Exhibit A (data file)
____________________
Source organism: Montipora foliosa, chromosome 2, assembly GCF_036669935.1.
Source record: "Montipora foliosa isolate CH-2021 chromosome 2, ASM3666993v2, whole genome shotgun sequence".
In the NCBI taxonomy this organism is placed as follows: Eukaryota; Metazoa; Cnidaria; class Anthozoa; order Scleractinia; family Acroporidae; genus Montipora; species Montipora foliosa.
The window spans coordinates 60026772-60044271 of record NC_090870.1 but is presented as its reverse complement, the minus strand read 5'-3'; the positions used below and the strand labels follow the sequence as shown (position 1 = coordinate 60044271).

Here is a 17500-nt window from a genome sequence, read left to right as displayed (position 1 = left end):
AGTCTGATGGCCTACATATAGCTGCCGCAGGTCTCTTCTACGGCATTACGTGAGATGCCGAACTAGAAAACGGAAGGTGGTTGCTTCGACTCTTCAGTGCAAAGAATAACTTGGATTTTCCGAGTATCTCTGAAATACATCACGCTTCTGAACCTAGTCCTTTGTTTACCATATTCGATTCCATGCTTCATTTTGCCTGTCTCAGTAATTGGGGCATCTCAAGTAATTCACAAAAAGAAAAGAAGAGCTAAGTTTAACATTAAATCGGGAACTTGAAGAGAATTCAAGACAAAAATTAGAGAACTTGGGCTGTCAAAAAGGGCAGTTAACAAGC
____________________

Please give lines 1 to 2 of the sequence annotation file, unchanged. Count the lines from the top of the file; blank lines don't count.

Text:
Source organism: Montipora foliosa, chromosome 2, assembly GCF_036669935.1.
Source record: "Montipora foliosa isolate CH-2021 chromosome 2, ASM3666993v2, whole genome shotgun sequence".